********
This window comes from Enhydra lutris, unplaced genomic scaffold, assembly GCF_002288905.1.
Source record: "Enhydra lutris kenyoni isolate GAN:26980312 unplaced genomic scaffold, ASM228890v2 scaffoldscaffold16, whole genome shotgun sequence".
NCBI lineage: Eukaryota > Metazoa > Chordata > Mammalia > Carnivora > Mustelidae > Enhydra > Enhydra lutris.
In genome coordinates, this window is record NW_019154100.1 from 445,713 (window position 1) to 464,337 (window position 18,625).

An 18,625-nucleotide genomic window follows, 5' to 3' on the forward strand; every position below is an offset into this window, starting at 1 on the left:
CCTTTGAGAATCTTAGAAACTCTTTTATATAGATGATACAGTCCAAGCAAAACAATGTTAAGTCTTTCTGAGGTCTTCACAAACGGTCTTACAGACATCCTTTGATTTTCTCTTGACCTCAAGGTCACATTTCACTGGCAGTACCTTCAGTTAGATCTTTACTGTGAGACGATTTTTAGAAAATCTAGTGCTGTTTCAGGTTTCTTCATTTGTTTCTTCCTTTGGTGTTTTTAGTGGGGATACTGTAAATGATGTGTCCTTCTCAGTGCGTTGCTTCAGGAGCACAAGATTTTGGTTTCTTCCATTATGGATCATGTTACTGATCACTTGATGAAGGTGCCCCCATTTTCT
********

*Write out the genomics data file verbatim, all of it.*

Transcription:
This window comes from Enhydra lutris, unplaced genomic scaffold, assembly GCF_002288905.1.
Source record: "Enhydra lutris kenyoni isolate GAN:26980312 unplaced genomic scaffold, ASM228890v2 scaffoldscaffold16, whole genome shotgun sequence".
NCBI lineage: Eukaryota > Metazoa > Chordata > Mammalia > Carnivora > Mustelidae > Enhydra > Enhydra lutris.
In genome coordinates, this window is record NW_019154100.1 from 445,713 (window position 1) to 464,337 (window position 18,625).

An 18,625-nucleotide genomic window follows, 5' to 3' on the forward strand; every position below is an offset into this window, starting at 1 on the left:
CCTTTGAGAATCTTAGAAACTCTTTTATATAGATGATACAGTCCAAGCAAAACAATGTTAAGTCTTTCTGAGGTCTTCACAAACGGTCTTACAGACATCCTTTGATTTTCTCTTGACCTCAAGGTCACATTTCACTGGCAGTACCTTCAGTTAGATCTTTACTGTGAGACGATTTTTAGAAAATCTAGTGCTGTTTCAGGTTTCTTCATTTGTTTCTTCCTTTGGTGTTTTTAGTGGGGATACTGTAAATGATGTGTCCTTCTCAGTGCGTTGCTTCAGGAGCACAAGATTTTGGTTTCTTCCATTATGGATCATGTTACTGATCACTTGATGAAGGTGCCCCCATTTTCT